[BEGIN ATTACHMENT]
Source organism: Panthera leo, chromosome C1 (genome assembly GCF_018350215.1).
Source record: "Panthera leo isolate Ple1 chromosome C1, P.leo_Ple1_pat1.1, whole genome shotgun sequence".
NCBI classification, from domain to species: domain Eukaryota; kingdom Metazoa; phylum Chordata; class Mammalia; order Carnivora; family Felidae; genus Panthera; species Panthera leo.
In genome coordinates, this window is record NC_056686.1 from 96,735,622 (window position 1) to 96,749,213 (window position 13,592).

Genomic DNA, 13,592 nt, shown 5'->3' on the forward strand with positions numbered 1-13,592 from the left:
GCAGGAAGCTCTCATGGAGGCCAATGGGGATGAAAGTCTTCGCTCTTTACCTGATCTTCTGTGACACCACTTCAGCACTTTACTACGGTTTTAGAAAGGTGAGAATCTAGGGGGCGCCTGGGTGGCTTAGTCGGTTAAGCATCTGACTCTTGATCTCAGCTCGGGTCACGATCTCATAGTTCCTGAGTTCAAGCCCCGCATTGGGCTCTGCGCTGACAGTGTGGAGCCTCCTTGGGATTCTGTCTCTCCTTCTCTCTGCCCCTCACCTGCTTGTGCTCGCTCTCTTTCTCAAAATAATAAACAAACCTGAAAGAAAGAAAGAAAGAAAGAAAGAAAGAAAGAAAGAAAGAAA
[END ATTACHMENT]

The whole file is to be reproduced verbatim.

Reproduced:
Source organism: Panthera leo, chromosome C1 (genome assembly GCF_018350215.1).
Source record: "Panthera leo isolate Ple1 chromosome C1, P.leo_Ple1_pat1.1, whole genome shotgun sequence".
NCBI classification, from domain to species: domain Eukaryota; kingdom Metazoa; phylum Chordata; class Mammalia; order Carnivora; family Felidae; genus Panthera; species Panthera leo.
In genome coordinates, this window is record NC_056686.1 from 96,735,622 (window position 1) to 96,749,213 (window position 13,592).

Genomic DNA, 13,592 nt, shown 5'->3' on the forward strand with positions numbered 1-13,592 from the left:
GCAGGAAGCTCTCATGGAGGCCAATGGGGATGAAAGTCTTCGCTCTTTACCTGATCTTCTGTGACACCACTTCAGCACTTTACTACGGTTTTAGAAAGGTGAGAATCTAGGGGGCGCCTGGGTGGCTTAGTCGGTTAAGCATCTGACTCTTGATCTCAGCTCGGGTCACGATCTCATAGTTCCTGAGTTCAAGCCCCGCATTGGGCTCTGCGCTGACAGTGTGGAGCCTCCTTGGGATTCTGTCTCTCCTTCTCTCTGCCCCTCACCTGCTTGTGCTCGCTCTCTTTCTCAAAATAATAAACAAACCTGAAAGAAAGAAAGAAAGAAAGAAAGAAAGAAAGAAAGAAAGAAA